The Buffalo Bills were absolutely outclassed this week, falling to the Philadelphia Eagles 31-13. Buffalo’s strength—their defense—was exploited all day, as they were gashed for 218 rushing yards and three rushing touchdowns on the afternoon. The Bills continued to struggle defending screen passes, as well, as they allowed the Eagles’ running backs to make four receptions for 59 yards on five targets.
Buffalo’s key players were able to hang tough for right around 35 minutes of play, but the Eagles just outlasted the Bills in the second half. After Buffalo pulled to within four points in the third quarter, they totaled just over seven minutes of possession time over the course of their final six offensive drives. Eww.
How did our Bills to watch fair? Not great, Bob.
QB Josh Allen
Buffalo’s second-year quarterback had a reversal of tendency on Sunday. In all six of Buffalo’s other games, Allen has improved drastically in the fourth quarter. On Sunday, Allen was better in the first half (8-of-13, 74 yards, one touchdown; seven carries, 40 yards) than he was in the second half (8-of-21, 88 yards, one touchdown; one carry, five yards). Of course, Allen also had a costly lost fumble on an ill-advised designed quarterback run on 3rd-and-2 that handed the Eagles their first touchdown. While the quarterback sweep play where Allen fumbled has worked well for Buffalo this year, the play came just one snap after Frank Gore had gained eight yards on his own. Allen, who has struggled mightily with ball security in his young career, added three more fumbles to his ledger this week. It wasn’t a banner day for him on Sunday.
TE Tyler Kroft
The veteran tight end made it through his second game unscathed, and he did find his way into the box score this week. He wasn’t able to score a touchdown, but he did haul in two of his four targets for 32 yards. On his second catch, in particular, he showed good burst for a big man, gaining 20 yards on the play while breaking some tackles. As Kroft and Allen become more comfortable with each other, the big-bodied tight end could be a perfect safety valve for the young quarterback.
DE Trent Murphy
Put this guy on a milk carton—he just hasn’t been anywhere near what the team hoped he’d be when they signed him last offseason. On a per-snap basis, backups Shaq Lawson and Darryl Johnson have been far more productive. Murphy has played 110 more snaps than Lawson and more than twice as many snaps (298) as Johnson (138), yet he only has ten tackles (three for a loss) and two QB hits. Lawson has 11 tackles (four for a loss), two sacks, and six QB hits, while Johnson has seven tackles (one for a loss), one sack, and two QB hits. Perhaps it’s time for Lawson to begin taking over a greater share of the snaps, as he’s been a much more productive player than his higher-paid teammate.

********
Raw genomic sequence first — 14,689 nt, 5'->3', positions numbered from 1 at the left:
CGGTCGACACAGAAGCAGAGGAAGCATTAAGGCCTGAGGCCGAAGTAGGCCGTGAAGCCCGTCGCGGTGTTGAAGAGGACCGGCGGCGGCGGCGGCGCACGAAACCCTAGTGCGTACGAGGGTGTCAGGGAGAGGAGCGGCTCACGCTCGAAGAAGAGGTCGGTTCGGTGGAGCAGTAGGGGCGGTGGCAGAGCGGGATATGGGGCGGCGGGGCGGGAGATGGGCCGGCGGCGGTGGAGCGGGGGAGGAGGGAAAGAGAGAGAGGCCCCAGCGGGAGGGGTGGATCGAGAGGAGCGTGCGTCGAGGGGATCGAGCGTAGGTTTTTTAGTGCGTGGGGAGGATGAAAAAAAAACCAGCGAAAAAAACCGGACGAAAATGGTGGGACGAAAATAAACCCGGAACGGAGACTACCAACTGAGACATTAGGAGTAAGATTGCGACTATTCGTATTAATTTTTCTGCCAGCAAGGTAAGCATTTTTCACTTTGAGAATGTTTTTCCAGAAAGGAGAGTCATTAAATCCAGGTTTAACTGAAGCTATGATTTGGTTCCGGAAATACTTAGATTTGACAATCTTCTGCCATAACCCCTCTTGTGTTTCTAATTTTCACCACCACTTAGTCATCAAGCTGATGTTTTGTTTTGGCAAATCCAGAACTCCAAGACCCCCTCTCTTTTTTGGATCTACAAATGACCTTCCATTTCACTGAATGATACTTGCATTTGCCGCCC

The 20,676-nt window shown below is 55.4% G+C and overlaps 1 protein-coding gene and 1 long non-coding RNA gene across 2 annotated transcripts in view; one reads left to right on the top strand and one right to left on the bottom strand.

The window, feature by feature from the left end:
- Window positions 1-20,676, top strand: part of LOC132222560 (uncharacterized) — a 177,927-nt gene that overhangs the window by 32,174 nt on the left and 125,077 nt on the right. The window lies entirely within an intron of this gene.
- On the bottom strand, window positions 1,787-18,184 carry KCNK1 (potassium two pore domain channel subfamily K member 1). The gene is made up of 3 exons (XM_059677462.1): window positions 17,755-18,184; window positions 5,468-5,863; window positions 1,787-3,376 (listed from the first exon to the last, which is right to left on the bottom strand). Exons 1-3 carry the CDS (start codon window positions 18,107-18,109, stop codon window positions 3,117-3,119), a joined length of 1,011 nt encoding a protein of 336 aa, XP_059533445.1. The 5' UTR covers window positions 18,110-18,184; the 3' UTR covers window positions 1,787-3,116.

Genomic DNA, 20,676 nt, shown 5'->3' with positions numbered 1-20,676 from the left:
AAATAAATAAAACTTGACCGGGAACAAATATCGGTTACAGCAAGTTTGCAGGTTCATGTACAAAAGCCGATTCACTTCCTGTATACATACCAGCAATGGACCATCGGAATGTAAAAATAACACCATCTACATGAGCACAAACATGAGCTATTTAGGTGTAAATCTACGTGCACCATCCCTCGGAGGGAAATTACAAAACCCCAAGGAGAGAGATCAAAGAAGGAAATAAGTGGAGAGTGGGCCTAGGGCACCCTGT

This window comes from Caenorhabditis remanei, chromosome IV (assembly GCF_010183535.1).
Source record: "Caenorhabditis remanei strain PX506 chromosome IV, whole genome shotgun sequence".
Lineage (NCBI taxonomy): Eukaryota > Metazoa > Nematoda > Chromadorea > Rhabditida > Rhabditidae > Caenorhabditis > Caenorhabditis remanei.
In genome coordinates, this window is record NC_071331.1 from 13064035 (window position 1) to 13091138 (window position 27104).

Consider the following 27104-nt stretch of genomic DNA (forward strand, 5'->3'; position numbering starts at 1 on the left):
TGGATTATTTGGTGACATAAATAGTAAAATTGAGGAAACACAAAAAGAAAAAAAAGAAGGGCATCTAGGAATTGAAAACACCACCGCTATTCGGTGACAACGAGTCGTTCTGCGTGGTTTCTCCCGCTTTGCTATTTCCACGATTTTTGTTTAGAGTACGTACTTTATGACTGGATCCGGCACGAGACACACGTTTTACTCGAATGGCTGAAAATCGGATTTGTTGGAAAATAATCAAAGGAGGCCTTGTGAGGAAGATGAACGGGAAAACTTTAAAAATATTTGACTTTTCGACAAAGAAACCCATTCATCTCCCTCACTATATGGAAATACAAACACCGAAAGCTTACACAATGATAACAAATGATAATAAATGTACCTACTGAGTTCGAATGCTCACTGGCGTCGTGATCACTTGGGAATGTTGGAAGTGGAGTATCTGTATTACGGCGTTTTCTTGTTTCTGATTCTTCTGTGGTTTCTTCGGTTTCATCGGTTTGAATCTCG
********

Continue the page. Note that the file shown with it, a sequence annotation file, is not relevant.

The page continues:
LB Tremaine Edmunds
Color me unimpressed with the overall play of Edmunds on Sunday. Any time you allow 218 yards rushing when most of that damage is done right up the gut, the guys in the middle of the defense need to take some blame. At this stage of his career, Edmunds is a ‘backer who needs his defensive tackles to keep him clean, and Buffalo’s defensive tackles let him down in that regard. Edmunds struggles to shed blocks, as was apparent on Miles Sanders’s 65-yard touchdown run early in the third quarter; however, he looks great when he’s able to penetrate gaps and shoot into the backfield cleanly. He made nine tackles on the game, 1.5 of which went for a loss. He’s going to have to improve playing through traffic in order to develop into the elite linebacker the Bills drafted him to be.
S Jordan Poyer
The Bills used Poyer in a number of ways, and he filled up the stats sheet—his nine tackles were tied with Edmunds for second on the club behind Matt Milano, who had 13—but he was unable to sack quarterback Carson Wentz on his blitzes, and he was beaten by Dallas Goedert for a touchdown late in the first half. Poyer wanted an offensive pass interference call on the play but, if I’m being honest, it looked like a good no-call, as both players were engaged beyond the five-yard mark. It was a matter of the bigger, stronger player winning the battle for position and Wentz making a good throw. Poyer, just like the rest of his defensive teammates, was unable to make enough plays to stem the tide against the Eagles.